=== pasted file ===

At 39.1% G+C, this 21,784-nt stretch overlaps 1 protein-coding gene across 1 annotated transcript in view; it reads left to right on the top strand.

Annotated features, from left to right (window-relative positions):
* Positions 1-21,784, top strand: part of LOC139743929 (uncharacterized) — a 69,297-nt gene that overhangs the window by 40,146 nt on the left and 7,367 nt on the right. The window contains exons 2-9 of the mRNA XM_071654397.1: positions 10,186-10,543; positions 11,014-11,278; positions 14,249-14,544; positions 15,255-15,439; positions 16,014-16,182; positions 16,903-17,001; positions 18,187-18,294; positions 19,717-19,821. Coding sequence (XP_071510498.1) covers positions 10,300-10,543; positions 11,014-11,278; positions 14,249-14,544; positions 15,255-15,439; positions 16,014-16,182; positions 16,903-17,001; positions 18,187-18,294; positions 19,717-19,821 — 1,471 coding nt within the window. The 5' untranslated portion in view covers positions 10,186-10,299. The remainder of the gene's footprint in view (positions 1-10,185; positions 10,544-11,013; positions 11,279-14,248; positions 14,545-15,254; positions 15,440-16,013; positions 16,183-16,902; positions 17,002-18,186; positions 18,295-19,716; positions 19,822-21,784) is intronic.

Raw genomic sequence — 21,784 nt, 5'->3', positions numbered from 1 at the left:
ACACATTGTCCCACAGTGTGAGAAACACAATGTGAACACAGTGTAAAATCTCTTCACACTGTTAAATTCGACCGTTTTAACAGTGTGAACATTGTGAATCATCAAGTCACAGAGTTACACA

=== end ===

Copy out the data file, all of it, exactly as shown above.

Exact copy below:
At 39.1% G+C, this 21,784-nt stretch overlaps 1 protein-coding gene across 1 annotated transcript in view; it reads left to right on the top strand.

Annotated features, from left to right (window-relative positions):
* Positions 1-21,784, top strand: part of LOC139743929 (uncharacterized) — a 69,297-nt gene that overhangs the window by 40,146 nt on the left and 7,367 nt on the right. The window contains exons 2-9 of the mRNA XM_071654397.1: positions 10,186-10,543; positions 11,014-11,278; positions 14,249-14,544; positions 15,255-15,439; positions 16,014-16,182; positions 16,903-17,001; positions 18,187-18,294; positions 19,717-19,821. Coding sequence (XP_071510498.1) covers positions 10,300-10,543; positions 11,014-11,278; positions 14,249-14,544; positions 15,255-15,439; positions 16,014-16,182; positions 16,903-17,001; positions 18,187-18,294; positions 19,717-19,821 — 1,471 coding nt within the window. The 5' untranslated portion in view covers positions 10,186-10,299. The remainder of the gene's footprint in view (positions 1-10,185; positions 10,544-11,013; positions 11,279-14,248; positions 14,545-15,254; positions 15,440-16,013; positions 16,183-16,902; positions 17,002-18,186; positions 18,295-19,716; positions 19,822-21,784) is intronic.

Raw genomic sequence — 21,784 nt, 5'->3', positions numbered from 1 at the left:
ACACATTGTCCCACAGTGTGAGAAACACAATGTGAACACAGTGTAAAATCTCTTCACACTGTTAAATTCGACCGTTTTAACAGTGTGAACATTGTGAATCATCAAGTCACAGAGTTACACA